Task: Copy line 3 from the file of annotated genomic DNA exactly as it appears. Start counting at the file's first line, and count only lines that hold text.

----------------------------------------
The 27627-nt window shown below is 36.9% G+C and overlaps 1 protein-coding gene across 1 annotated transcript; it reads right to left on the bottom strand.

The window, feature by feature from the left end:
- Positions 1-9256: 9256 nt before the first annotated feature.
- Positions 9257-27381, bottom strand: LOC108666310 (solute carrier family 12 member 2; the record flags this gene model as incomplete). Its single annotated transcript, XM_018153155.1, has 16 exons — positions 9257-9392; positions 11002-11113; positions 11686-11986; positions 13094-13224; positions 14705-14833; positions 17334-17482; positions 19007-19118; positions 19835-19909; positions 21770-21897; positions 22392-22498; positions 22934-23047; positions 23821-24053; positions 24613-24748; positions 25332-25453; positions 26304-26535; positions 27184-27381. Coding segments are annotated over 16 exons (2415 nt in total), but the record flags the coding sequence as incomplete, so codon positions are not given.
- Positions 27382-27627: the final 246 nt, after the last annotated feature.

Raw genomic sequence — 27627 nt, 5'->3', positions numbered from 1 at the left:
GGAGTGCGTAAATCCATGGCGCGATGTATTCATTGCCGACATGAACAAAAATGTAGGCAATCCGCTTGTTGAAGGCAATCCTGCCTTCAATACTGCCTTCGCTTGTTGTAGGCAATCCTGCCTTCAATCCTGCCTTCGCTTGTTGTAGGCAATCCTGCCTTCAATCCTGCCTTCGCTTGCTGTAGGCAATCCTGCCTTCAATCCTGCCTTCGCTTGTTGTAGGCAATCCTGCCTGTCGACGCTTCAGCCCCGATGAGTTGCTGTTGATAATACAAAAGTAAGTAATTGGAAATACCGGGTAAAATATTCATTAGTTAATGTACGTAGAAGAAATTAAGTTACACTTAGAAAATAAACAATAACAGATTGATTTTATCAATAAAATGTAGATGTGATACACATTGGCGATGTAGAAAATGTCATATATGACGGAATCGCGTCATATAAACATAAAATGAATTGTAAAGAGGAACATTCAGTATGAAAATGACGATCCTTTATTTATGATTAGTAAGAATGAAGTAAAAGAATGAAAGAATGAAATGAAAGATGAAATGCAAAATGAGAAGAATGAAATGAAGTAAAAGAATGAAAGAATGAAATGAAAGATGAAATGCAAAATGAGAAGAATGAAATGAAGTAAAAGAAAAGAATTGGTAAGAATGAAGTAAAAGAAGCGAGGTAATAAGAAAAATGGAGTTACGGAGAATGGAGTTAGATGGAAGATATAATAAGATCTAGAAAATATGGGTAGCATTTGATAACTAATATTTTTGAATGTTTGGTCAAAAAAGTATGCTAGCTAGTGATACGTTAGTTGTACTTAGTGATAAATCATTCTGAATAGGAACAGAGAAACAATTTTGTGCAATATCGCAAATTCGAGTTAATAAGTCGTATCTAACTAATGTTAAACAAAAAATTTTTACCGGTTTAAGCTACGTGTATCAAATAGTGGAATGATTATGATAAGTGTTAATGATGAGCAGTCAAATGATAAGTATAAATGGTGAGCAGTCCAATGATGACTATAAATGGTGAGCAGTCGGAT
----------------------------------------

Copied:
- Positions 1-9256: 9256 nt before the first annotated feature.